Date of Award


Document Type

Open Access Dissertation


Physics and Astronomy


College of Arts and Sciences

First Advisor

Timir Datta


Geometric influence on electrical and magneto transport properties has been investigated in three types of systems: (i) Graphene, a single layer of carbon atoms; (ii) Two-dimensional electron gas (2DEG) in AlInN/GaN heterostructure; and (iii) 3D carbon nanostructures, a special type of three-dimensional materials with spherical voids. Due to unique structures and energy dispersion relations, these three systems demonstrate distinct physical properties.

AlInN is the newest and amongst the widest band gap semiconductors. The 2DEG in AlInN/GaN heterostucture displays long transport lifetime along with conventional behaviors, including Shubnikov-de Haas (SdH) oscillation and weak localization. From SdH oscillation, the effective mass of electron is obtained as 0.2327me. We report the first observation of weak localization in this heterostructure. Electron-electron scattering is the principal phase breaking mechanism in this system.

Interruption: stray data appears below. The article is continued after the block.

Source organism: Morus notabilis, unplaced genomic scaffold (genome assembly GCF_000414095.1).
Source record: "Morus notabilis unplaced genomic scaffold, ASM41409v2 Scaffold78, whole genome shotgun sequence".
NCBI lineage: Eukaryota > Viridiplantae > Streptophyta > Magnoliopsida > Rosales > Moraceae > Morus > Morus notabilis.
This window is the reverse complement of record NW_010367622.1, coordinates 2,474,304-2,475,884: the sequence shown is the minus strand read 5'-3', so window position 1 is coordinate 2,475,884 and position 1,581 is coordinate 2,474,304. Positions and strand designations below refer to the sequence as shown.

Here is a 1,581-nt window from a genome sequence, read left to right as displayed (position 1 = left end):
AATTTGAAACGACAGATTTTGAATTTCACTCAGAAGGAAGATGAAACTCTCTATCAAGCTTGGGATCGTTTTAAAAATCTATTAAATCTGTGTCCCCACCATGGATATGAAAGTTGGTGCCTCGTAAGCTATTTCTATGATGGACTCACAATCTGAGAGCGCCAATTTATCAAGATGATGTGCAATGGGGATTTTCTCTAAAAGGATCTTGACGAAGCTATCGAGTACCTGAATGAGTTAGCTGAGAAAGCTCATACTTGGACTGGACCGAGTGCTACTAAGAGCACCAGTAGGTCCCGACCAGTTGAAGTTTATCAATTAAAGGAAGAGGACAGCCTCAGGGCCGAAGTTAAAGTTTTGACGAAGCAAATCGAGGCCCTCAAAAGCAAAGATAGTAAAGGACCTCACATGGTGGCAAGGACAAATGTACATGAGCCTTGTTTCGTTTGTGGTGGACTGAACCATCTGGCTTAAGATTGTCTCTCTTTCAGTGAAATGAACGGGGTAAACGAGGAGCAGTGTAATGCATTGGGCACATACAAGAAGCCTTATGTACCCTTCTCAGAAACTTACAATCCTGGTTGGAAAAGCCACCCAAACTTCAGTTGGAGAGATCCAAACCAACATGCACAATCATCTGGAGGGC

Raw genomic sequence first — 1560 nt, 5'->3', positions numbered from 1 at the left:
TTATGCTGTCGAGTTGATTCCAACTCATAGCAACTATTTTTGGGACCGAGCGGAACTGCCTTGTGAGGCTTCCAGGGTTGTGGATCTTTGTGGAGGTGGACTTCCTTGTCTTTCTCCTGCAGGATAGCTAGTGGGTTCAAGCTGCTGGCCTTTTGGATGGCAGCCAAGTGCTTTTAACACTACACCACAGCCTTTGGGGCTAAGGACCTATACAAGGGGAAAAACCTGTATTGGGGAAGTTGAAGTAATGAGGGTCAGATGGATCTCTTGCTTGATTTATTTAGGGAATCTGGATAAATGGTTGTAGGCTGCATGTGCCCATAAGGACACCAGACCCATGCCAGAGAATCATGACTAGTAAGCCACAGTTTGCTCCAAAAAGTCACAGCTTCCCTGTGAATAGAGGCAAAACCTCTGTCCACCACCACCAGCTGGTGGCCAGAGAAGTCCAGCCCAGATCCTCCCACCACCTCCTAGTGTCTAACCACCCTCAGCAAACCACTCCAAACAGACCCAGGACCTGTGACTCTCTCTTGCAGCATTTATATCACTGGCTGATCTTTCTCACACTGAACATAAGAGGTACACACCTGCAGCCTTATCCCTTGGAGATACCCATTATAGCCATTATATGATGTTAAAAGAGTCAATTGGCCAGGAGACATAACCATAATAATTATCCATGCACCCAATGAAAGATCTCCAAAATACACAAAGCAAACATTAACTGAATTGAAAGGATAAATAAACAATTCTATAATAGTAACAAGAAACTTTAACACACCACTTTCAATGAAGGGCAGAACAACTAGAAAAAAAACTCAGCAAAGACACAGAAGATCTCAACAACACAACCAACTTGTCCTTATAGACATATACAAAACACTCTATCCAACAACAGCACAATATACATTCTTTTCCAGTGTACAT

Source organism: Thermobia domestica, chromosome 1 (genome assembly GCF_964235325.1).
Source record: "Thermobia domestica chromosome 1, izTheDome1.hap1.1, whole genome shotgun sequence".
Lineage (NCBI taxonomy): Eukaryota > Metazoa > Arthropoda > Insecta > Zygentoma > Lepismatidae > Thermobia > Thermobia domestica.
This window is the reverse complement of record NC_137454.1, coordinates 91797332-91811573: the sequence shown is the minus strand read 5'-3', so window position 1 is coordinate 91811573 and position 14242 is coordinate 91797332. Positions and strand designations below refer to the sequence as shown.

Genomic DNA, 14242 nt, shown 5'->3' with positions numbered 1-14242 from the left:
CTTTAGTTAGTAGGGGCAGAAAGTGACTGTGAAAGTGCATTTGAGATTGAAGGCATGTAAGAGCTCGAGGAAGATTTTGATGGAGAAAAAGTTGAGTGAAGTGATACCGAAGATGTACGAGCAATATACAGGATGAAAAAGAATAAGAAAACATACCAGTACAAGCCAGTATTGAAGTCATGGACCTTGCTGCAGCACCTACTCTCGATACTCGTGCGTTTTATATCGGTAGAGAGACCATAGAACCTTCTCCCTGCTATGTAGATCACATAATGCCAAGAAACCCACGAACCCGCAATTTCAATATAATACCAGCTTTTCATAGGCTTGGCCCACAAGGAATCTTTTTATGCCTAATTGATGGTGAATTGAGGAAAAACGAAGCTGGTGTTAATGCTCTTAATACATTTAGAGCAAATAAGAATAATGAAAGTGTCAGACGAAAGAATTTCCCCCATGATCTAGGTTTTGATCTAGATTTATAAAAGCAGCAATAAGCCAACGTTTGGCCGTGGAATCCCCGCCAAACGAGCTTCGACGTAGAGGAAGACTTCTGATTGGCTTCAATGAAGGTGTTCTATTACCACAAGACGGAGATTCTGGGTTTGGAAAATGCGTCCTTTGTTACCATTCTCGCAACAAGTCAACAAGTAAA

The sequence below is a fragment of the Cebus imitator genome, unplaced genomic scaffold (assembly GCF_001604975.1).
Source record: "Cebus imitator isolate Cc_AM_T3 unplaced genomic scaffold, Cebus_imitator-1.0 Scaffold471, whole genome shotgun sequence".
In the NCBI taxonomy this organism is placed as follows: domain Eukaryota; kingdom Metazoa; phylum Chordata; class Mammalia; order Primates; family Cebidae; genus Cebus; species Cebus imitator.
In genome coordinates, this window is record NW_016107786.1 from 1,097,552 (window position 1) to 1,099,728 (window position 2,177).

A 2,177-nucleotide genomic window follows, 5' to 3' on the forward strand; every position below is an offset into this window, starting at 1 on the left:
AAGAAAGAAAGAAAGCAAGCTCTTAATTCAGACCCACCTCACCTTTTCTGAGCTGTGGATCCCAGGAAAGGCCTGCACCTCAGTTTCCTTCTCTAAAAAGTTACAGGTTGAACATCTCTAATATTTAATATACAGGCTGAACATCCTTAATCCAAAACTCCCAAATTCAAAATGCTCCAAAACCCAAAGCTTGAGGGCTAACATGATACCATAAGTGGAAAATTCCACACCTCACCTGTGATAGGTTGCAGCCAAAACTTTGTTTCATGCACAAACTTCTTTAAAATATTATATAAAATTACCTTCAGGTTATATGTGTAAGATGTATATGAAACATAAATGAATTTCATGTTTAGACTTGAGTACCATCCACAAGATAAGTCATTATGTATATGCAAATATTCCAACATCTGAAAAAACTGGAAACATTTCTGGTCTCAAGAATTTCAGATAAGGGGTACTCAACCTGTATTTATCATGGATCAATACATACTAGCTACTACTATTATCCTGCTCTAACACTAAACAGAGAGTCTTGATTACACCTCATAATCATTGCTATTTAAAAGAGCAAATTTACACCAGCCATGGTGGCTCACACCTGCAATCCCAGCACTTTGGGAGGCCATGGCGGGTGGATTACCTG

In contrast, graphene has an unconventional linear energy dispersion relation near the Dirac points. We determine the effective mass of electron is 0.087me in CVD graphene, much smaller than that in 2DEG. In addition, due to pseudo spin and nonzero Berry phase, weak localization in graphene is more complex. Furthermore, the introduction of an antidot lattice has great influence on transport in graphene. We demonstrate that the carrier density and effective mass can be controlled by such manipulation. By tuning antidot size, a band gap ~ 10 meV is obtained. Geometric control of the band gap is likely to promote electronic applications of graphene.

As observed in graphene and the 2DEG, the magneto response is typically sensitive to the orientation between the applied magnetic field and input current. However, we demonstrate that orientation independent response and linear magnetoresistance can be achieved in three-dimensional carbon nanostructures with spherical voids. With the increasing void size, the linear magnetoresistance is enhanced and a metal to insulator transition is observed. The combination of orientation insensitivity and linear magnetoresistance is very useful for magnetic field detectors, particularly at high magnetic fields.

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